Bryhanna Greenough says short movies about eggs and sheep may indeed be weird, but what’s the fun of life without a little bit of weird?
Sitting in a padded seat with a biggie pop mounted in your cup holder is not the only way to take in a movie. For the first time in the 17-year history of the St. John’s International Women’s Film Festival, a screening of art films will being presented in a space and style altogether different from the typical movie-watching experience.
The Rooms and the WFF have joined forces so that this Friday evening all three floors of the ginormous Rooms gallery will be transformed into a theatre. The walls will come alive with moving images as art films run in a loop and viewers walk around and explore.
Each floor will have its own look-and-feel. Shauna McCabe, the director of The Rooms and curator of the Art House event, is arranging the films to work together on a certain thematic or visual level.
The event will showcase about 20 art films, each handpicked from among this year’s record-breaking 462 submissions. Short in length and image-based, art flicks are the hors d’oeuvres of the film world.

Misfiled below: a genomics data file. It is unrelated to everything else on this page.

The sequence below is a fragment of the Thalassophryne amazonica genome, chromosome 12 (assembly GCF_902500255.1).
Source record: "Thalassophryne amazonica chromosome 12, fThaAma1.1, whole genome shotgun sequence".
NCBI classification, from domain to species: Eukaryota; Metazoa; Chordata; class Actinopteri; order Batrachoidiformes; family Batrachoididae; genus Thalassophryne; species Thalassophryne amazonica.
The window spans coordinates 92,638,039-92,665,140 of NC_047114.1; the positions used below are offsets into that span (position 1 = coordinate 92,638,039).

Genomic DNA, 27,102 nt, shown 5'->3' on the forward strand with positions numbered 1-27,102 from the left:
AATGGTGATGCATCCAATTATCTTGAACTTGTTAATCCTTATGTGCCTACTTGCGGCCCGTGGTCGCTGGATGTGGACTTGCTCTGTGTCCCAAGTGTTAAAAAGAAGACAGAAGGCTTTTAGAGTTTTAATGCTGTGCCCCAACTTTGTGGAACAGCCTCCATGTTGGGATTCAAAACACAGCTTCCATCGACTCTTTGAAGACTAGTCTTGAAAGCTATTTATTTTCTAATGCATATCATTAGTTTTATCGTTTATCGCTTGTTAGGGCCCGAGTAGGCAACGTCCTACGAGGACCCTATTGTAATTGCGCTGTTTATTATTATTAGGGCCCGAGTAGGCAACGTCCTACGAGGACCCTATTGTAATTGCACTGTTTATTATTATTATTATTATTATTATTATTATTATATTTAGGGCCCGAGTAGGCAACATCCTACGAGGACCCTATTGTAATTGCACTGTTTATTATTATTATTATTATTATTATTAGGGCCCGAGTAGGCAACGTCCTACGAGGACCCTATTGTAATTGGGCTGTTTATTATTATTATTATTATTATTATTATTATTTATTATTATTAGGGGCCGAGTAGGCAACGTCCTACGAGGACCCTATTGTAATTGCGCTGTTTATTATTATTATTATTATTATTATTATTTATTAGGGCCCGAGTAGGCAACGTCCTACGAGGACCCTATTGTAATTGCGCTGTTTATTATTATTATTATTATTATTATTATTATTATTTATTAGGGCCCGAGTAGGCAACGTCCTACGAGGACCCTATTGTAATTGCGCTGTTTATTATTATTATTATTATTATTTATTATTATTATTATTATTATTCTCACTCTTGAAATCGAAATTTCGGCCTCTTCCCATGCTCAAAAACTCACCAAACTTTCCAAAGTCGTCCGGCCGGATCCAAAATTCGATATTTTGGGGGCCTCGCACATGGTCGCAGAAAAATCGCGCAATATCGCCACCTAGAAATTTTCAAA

Jon Montes, one of the organizers of the event, says the films are generally more introspective than movies you’d find elsewhere.
“We have everything from dance pieces, to footage of a sheep chewing, to a metaphor of growing up with competitive parents done through sports,” he says.
In Chewing for Peace, the camera focuses on a sheep munching on grass for three minutes. Chalazae shows a cracked egg – in all its raw glory – taking a dip in a vat of water. Islanded by Fields puts pagan gods in a prairie background.
These filmmakers, Montes says are “taking ideas and running with them as opposed to taking stories and running with them.”
Of course, it’s no wonder these films are absent from commercial theatres, but it’s surprising to note that art films are also rare in film festivals. Slipped into the kettle alongside more story-driven shorts, these films might jar the audience, since they speak in a language more akin to poetry than the upright tones of narrative fiction.
“We’re trying to put a highlight on experimental film,” Montes says, “to promote them for their own sake.”
While it makes perfect sense that these films are presented in a way that better suits their style, the event is, according to Montes, also an attempt to make the Women’s Film Festival and The Rooms more community-based. It is a free event and it is a truly joint effort.
“It isn’t more Rooms-planted or more festival-planted,” Montes asserts, “it’s a combination.”
Art House at The Rooms is absolutely free event and it may be one of the few opportunities to experience films this far out this year.
So forget the popcorn and soda, go to The Rooms this Friday, grab a glass of wine, and graze the complimentary spread of hot and cold and projected hors d’oeuvres.
Munch, mingle, and follow your eyes.